Wednesday, April 9, 2008

re-thinking the primacy of the nation-state

William Cavanaugh challenges us to re-think our idea of the nation-state as primary. This is all well and good (at least, I think it is, but I would love to hear disagreements), but how do we do it?

When we start to think about it, our concept of the nation-state has been imposed on us our entire educational careers. We learn about Italy in a way that makes it seem like it has always been, even though it has existed for about a hundred years. Later, we learn that nation-states have not always existed, but even as we are learning of the existence of tribes and Empires, the idea that the nation-state was always meant to be is imposed on us; we learn of tribes and Empires as silly things people did in the past, in a less enlightened time, and all of political history is culminated in the nation-state.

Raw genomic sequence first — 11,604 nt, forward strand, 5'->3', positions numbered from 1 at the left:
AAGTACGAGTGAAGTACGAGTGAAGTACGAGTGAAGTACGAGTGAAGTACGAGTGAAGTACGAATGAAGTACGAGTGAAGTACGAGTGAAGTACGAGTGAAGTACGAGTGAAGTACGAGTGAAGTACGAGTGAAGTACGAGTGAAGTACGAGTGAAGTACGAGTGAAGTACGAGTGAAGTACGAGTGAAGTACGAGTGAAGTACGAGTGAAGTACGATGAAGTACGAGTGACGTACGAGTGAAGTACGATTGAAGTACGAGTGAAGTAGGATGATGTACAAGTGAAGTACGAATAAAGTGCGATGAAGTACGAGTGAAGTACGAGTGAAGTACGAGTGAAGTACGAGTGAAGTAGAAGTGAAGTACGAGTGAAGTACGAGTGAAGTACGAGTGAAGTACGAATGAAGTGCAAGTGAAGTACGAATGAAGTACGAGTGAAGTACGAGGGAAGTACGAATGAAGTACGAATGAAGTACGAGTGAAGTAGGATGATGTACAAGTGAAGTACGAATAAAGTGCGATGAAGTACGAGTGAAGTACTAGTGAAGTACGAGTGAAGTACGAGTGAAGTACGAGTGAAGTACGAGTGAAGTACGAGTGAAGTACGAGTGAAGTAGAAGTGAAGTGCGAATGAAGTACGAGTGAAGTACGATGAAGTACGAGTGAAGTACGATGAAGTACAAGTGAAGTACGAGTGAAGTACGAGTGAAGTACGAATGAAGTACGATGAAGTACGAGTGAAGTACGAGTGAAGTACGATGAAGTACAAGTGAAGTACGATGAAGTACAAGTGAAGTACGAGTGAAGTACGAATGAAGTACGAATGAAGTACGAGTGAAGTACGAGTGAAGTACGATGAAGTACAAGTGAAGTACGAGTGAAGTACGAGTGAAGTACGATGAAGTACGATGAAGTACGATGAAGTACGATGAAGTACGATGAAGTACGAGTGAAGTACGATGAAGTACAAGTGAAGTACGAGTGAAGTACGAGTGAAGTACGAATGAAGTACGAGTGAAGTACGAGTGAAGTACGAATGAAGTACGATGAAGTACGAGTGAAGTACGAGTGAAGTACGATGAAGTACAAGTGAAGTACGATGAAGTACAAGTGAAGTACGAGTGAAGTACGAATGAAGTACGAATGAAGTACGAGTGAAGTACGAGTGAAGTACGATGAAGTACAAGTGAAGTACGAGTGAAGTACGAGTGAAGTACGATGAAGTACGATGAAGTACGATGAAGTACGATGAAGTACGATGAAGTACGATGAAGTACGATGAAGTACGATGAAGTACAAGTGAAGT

Honestly, I am not sure we can fully recover from this education. It takes an entire re-structuring of the way that we look at the world. To work towards this re-structuring for ourselves, I think the first step is to live in a community in a substantial way, and this community must be one that is connected to something greater other than the nation state (the Church). Then, when we discuss what "we" are going to do about the Sudan or Iraq, we think of "we" as the Church and as our small community, not as the nation-state of the United States. Our primary identity becomes our identity as Catholic, as it should be, and the Church becomes concrete in the flesh and blood people we share our lives with.

In addition, the education our children receive must be substantially different from our own. First, they must actually learn history. They must actually learn the way the tribes emerged out of the family unit, and then conquesting tribes became empires and what empires were, etc. Second, political science should be taught at a younger age, introducing competing notions of how the world should be, without introducing the nation-state as something primary.

Agreements? Disagreements?

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